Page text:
Shaw & Smith

Cousins Martin Shaw and Michael Hill-Smith decided to make wine together over a long lunch in 1989. Both had already established a fine reputation within the Australian wine industry: Martin worked with the legendary Brian Croser at Petaluma and consults around the globe, while Michael Hill-Smith was the first Australian to pass the rigorous Master of Wine exams in 1988 having grown up as part of the Yalumba clan in the Barossa.

They are based in the rolling Adelaide Hills, part of the Mount Lofty Ranges east of the city of Adelaide, where they own several vineyards in a wine region that is cooler than most in Australia. Up in these hills temperatures are lower on average than many areas of South Australia by about 4 degrees centigrade during the day and 8 degrees at night; music to a winemaker's ears if trying to make wines of purity and balance.

That sauvignon blanc is one of the grape varieties upon which they have focused much of their attention amply illustrates the kind of wine they are seeking to make in these fresher climes and they have produced what many consider to be Australia's finest example, leaner and less pungent than , say, Marlborough sauvignon. 'Martin would trade herbaceousness for palate length every day of the week' said Michael in a Decanter interview a few years ago. Chardonnay, shiraz and pinot noir are the other varieties made in styles that seek to reflect the quality of their Adelaide Hills fruit, all elegance and poise, but without losing sight of intensity.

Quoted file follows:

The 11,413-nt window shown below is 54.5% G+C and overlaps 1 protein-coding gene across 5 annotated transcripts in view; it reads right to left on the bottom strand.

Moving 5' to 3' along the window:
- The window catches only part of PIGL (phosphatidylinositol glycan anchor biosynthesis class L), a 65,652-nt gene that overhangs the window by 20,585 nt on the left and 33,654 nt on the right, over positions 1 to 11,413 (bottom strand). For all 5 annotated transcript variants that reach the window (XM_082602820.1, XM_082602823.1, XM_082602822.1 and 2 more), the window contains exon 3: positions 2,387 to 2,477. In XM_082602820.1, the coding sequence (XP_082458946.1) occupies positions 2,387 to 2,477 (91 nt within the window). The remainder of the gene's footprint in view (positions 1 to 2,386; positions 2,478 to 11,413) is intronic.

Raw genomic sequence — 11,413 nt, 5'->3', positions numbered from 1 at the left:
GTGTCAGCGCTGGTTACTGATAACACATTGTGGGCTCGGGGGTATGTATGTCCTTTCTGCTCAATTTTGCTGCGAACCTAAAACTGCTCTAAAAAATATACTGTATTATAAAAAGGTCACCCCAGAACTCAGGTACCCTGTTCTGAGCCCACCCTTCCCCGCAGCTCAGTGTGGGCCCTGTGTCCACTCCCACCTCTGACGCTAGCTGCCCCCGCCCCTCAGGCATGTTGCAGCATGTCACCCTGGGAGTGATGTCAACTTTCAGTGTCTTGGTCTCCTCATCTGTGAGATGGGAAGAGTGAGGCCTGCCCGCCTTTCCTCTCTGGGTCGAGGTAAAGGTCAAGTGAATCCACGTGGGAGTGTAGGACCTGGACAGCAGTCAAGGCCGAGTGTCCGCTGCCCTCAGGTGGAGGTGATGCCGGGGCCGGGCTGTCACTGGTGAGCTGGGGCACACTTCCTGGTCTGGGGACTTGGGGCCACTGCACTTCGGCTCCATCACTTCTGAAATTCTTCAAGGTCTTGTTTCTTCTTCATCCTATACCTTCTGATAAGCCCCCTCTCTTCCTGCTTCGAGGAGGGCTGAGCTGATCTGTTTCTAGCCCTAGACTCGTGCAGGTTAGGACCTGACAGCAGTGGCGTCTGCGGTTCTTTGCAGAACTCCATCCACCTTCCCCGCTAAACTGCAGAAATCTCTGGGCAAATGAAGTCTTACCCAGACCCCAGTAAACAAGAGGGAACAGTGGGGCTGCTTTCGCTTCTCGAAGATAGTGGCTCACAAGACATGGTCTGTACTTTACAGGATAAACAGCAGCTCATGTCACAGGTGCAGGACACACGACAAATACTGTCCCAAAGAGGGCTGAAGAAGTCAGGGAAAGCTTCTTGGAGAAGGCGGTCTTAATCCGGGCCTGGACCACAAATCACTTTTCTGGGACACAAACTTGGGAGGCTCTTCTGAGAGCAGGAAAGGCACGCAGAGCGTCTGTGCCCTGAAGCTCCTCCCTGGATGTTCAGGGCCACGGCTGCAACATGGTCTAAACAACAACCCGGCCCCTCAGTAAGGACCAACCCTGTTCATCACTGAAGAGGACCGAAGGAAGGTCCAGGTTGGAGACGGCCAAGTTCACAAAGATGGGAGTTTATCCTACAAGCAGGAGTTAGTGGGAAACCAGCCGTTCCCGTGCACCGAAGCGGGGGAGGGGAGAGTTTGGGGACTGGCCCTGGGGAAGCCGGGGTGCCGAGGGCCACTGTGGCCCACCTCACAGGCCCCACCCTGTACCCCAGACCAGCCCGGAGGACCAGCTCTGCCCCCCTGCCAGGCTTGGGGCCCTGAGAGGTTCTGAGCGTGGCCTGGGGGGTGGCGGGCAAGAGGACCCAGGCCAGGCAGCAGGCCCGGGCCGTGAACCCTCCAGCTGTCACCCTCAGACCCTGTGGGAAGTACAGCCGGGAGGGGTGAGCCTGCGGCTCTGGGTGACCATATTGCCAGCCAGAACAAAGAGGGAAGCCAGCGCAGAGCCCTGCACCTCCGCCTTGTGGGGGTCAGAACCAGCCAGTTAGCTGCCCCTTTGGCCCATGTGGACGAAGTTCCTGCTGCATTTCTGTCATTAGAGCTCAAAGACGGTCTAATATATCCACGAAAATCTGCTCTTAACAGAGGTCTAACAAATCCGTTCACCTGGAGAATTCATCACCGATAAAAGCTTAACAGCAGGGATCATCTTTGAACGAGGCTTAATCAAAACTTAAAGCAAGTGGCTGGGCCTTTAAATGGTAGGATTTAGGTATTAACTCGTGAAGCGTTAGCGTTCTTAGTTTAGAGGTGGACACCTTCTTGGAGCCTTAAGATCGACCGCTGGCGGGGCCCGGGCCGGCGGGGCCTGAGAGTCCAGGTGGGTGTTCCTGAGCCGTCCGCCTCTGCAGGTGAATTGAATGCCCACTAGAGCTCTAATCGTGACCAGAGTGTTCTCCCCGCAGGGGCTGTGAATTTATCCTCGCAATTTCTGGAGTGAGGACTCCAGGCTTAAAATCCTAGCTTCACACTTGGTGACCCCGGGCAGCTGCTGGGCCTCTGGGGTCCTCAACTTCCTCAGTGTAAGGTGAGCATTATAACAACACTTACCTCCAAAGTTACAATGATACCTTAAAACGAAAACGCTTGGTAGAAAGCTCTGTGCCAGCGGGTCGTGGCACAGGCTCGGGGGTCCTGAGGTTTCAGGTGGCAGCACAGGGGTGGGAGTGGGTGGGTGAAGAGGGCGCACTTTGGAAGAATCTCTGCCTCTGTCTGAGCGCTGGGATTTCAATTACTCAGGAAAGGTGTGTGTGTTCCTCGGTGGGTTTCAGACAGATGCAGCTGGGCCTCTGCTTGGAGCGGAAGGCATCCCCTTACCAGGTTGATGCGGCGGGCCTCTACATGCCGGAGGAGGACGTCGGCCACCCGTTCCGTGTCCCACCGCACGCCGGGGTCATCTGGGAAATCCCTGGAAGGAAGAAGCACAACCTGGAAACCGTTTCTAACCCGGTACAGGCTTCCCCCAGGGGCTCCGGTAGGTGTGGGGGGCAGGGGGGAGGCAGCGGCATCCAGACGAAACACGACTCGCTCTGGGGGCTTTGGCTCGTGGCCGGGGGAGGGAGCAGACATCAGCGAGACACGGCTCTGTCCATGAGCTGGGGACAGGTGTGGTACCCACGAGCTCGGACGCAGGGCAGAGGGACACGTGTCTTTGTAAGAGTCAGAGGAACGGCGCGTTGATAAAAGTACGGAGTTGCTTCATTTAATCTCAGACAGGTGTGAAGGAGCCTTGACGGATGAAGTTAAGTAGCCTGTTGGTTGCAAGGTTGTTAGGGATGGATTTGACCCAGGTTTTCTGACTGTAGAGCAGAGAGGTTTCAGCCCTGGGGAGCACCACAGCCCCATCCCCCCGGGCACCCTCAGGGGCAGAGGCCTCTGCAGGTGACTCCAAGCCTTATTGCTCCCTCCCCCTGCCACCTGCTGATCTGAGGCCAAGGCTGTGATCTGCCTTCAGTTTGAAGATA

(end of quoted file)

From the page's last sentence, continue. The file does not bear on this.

Martin, with the help of Adam Sadewitz, makes the wines while Michael evangelises about them around the world. They built a state of the art winery, cellars and offices, to a contemporary design, in 2000 and took the opportunity to incorporate the same environmentally aware philosophy they have always employed in the vineyards into the nuts and bolts of the heavily insulated buildings, including reduced water use, collecting rainwater and treating waste from the site, and they are pioneers of a state-wide initiative to monitor greenhouse emissions.

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